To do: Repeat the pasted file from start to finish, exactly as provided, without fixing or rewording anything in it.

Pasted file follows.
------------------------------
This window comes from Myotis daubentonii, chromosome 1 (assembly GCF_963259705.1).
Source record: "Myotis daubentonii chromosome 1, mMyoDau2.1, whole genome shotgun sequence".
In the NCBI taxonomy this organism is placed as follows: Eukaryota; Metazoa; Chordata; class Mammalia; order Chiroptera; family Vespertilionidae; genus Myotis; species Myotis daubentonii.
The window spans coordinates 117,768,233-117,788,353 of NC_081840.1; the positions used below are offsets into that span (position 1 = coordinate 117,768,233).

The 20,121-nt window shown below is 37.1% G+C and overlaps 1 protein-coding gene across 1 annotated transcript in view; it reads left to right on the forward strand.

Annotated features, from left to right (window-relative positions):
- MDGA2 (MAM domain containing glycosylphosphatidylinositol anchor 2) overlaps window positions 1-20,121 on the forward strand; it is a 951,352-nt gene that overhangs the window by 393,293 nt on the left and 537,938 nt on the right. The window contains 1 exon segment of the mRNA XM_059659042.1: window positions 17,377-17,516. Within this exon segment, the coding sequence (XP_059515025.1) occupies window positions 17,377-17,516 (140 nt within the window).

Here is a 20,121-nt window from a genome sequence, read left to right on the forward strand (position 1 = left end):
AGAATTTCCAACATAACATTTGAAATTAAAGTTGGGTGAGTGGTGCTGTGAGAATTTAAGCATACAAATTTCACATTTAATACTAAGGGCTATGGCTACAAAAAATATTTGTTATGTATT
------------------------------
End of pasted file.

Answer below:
This window comes from Myotis daubentonii, chromosome 1 (assembly GCF_963259705.1).
Source record: "Myotis daubentonii chromosome 1, mMyoDau2.1, whole genome shotgun sequence".
In the NCBI taxonomy this organism is placed as follows: Eukaryota; Metazoa; Chordata; class Mammalia; order Chiroptera; family Vespertilionidae; genus Myotis; species Myotis daubentonii.
The window spans coordinates 117,768,233-117,788,353 of NC_081840.1; the positions used below are offsets into that span (position 1 = coordinate 117,768,233).

The 20,121-nt window shown below is 37.1% G+C and overlaps 1 protein-coding gene across 1 annotated transcript in view; it reads left to right on the forward strand.

Annotated features, from left to right (window-relative positions):
- MDGA2 (MAM domain containing glycosylphosphatidylinositol anchor 2) overlaps window positions 1-20,121 on the forward strand; it is a 951,352-nt gene that overhangs the window by 393,293 nt on the left and 537,938 nt on the right. The window contains 1 exon segment of the mRNA XM_059659042.1: window positions 17,377-17,516. Within this exon segment, the coding sequence (XP_059515025.1) occupies window positions 17,377-17,516 (140 nt within the window).

Here is a 20,121-nt window from a genome sequence, read left to right on the forward strand (position 1 = left end):
AGAATTTCCAACATAACATTTGAAATTAAAGTTGGGTGAGTGGTGCTGTGAGAATTTAAGCATACAAATTTCACATTTAATACTAAGGGCTATGGCTACAAAAAATATTTGTTATGTATT